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Working for a greater good

Garnet Valley, Pennsylvania, is 25 miles southwest and a world away from inner-city Philadelphia.

Derek Brown (BSBA ’24) has long straddled both worlds. He grew up comfortably in Garnet Valley, with top-rated public schools, high home values and extremely low violent crime rates. He went to a predominately white high school and didn’t have a teacher who was Black, who looked like him, until he got to college.

Brown also knew inner-city Philadelphia well. All of his mother’s family is from there. He went to church there. He spent every weekend throughout his childhood and teenage years going back and forth between there and Garnet Valley.

“My parents made no attempt to sugarcoat the situations I was experiencing,” says Brown. “They were blunt about the disparities that existed between the community I grew up in and the communities in Philadelphia I was walking in and that my family lived in, where people looked like me.

“I remember my mom telling me, ‘We are the exception. This is not how it is for everybody.’’’

That made sense to Brown, who grew up wondering why nobody in his classes looked like him.

“I felt slightly off to the side a little bit,” he says. “You can’t really put your finger on it, but it’s definitely present. You know there’s this stark difference between you and everyone else. There is disparity wherever you look.”

That disparity continues to widen. It’s what’s driving Brown’s business studies and career goals.

“UNC Kenan-Flagler is the place where I can see my dreams and vision come to life,” he says.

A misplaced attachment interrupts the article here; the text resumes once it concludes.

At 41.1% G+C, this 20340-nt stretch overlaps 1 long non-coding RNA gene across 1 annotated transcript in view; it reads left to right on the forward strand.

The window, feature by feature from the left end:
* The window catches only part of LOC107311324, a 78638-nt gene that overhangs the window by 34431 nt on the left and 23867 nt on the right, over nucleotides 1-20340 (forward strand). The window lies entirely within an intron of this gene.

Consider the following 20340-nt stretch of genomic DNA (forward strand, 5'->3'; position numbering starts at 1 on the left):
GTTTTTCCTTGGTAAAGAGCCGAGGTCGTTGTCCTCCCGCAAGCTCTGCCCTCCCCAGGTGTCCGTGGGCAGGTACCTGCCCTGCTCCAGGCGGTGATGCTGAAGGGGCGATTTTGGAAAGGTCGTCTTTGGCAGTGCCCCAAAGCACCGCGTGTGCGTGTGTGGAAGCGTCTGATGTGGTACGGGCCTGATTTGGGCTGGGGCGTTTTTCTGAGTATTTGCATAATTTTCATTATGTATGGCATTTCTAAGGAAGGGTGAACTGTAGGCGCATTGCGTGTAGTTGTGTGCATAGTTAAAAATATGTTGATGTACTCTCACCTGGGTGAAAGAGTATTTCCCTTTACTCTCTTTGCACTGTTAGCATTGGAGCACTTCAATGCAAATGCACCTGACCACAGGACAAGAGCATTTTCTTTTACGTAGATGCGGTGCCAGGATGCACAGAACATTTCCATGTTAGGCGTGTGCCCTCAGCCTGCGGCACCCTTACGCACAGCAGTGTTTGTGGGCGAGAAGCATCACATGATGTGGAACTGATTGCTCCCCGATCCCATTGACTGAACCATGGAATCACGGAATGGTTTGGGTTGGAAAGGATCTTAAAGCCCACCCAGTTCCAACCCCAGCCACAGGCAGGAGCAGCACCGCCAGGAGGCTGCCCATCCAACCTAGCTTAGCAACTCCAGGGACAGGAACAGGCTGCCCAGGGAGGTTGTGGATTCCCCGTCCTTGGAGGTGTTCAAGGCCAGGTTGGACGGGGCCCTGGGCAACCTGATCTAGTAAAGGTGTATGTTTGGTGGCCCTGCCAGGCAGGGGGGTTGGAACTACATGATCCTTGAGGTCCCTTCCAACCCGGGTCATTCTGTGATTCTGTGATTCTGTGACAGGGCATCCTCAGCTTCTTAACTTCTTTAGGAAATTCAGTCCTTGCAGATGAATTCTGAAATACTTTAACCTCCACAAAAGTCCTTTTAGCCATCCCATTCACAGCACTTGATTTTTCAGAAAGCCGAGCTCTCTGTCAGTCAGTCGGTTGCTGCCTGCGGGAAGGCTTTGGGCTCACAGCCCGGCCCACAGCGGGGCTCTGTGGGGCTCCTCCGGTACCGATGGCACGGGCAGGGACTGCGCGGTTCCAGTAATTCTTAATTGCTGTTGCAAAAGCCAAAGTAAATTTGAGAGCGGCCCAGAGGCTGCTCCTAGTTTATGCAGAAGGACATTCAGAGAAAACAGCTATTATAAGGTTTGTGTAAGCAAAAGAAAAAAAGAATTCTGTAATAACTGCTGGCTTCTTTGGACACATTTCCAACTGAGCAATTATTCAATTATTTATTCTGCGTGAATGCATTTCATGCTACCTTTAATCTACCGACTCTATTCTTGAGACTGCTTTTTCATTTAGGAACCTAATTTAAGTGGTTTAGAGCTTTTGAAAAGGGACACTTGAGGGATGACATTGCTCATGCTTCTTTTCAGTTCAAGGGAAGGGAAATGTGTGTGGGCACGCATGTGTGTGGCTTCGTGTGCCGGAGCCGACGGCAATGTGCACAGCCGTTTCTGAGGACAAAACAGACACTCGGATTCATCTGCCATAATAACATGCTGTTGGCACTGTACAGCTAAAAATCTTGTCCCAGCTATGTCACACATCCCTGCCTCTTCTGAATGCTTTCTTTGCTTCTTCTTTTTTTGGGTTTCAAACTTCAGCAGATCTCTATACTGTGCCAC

“This is exactly what I want to do.”

At UNC Kenan-Flagler it all began to click.

His parents’ commitment to giving back had always inspired Brown. In high school he did everything from launching a coat drive that collected over 650 pieces of clothing to raising money for cancer research.

The drive to help others led him to the University of North Carolina at Chapel Hill to study economics and public policy. Here he had, for the first time, substantive conversations with people his age about racial, economic and educational inequalities.

Brown was soon looking for a way to use business to address the social issues he is most passionate about. At UNC Kenan-Flagler, he met with Jim Johnson, the William R. Kenan Jr. Distinguished Professor of Strategy and Entrepreneurship and director of the Urban Investment Strategies Center.

“We had a conversation where he used the phrase ‘entrepreneurial solutions’ to talk about alleviating poverty in both rural and urban communities. It was the perfect way to say it,” says Brown. “I said to myself that’s exactly what I want to do.”

And he’s doing it. Brown is a Kenan Scholar at UNC Kenan-Flagler’s Frank Hawkins Kenan Institute of Private Enterprise. The institute focuses on solving economic issues with innovative business solutions and a distinct entrepreneurial spirit.

Kenan Scholars like Brown aren’t just spectacular students. They are driven to use business for the public good.

Brown is majoring in both business and public policy, combining the crucial technical skills he is developing at UNC Kenan-Flagler – infrastructure building, the role of corporations in private and public partnerships – with a deeper understanding of social issues and developing tangible solutions to tackle them.

“I feel called between the intersections of business and social change, especially in the context of inner-city living and communities of color,” says Brown. “Never once at UNC Kenan-Flagler has there been someone who said that I shouldn’t do that. Never once have I felt steered in a different direction. Never once have I felt unsupported.”